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Troubles, the

Subject History

Period 1000 - 1999 » 1900-1999

DOI: 10.1111/b.9780631209379.1999.x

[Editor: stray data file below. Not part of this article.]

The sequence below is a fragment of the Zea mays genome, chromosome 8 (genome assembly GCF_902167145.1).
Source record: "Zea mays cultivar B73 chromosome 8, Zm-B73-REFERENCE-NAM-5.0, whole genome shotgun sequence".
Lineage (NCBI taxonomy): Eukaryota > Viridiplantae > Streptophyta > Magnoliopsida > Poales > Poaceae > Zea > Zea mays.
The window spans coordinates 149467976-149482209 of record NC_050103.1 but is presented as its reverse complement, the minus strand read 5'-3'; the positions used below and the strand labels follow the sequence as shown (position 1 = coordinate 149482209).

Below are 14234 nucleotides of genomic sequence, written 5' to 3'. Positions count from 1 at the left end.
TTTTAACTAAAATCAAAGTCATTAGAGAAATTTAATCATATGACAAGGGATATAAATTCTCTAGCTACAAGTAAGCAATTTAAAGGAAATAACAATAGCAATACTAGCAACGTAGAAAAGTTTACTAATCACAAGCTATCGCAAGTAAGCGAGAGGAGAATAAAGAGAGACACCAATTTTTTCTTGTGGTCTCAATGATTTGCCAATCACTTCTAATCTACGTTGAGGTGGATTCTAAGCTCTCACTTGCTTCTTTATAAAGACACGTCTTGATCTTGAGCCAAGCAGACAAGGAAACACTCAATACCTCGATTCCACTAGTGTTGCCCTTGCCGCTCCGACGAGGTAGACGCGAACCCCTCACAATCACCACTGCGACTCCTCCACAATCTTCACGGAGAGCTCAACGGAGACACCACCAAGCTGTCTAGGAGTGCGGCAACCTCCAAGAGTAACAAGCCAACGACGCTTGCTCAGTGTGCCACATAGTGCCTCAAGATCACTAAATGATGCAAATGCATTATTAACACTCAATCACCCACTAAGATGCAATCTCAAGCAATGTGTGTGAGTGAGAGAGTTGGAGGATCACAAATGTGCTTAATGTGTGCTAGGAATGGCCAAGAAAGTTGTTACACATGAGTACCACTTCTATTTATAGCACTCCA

The violence in Northern Ireland which began in 1968. Ever since the division of Ireland in 1921 into a mainly Protestant North and a Catholic Irish Free State (which became the Republic of Ireland in 1949), the Protestants in the North had been determined to maintain their ascendancy. They did this by discriminating in houses and jobs in favour of Protestants and by gerrymandering local boundaries, which gave Protestants a majority in the local government of Londonderry, a predominantly Catholic area. In 1967 Catholic nationalist and republican leaders formed the Northern Irish civil rights association (NICRA), inspired by the CIVIL RIGHTS MOVEMENT in the US, to campaign against discrimination. People's Democracy was formed in October 1968 by students at the Queen's University, Belfast, as a radical, socialist offshoot of NICRA. It became the principal initiator of violence in the North, seeking revolution and confrontation as it marched into Protestant areas and helped to destroy the moderate centre in Ulster politics. People's Democracy was at the centre of nearly every violent confrontation between civil rights demonstrators and the unionists, backed up by the RUC (Royal Ulster Constabulary). On 4 January 1969 there was a civil rights march (based on Martin Luther king's selma freedom march in 1965) from Belfast to Londonderry, organized by People's Democracy. It was attacked ... log in or subscribe to read full text

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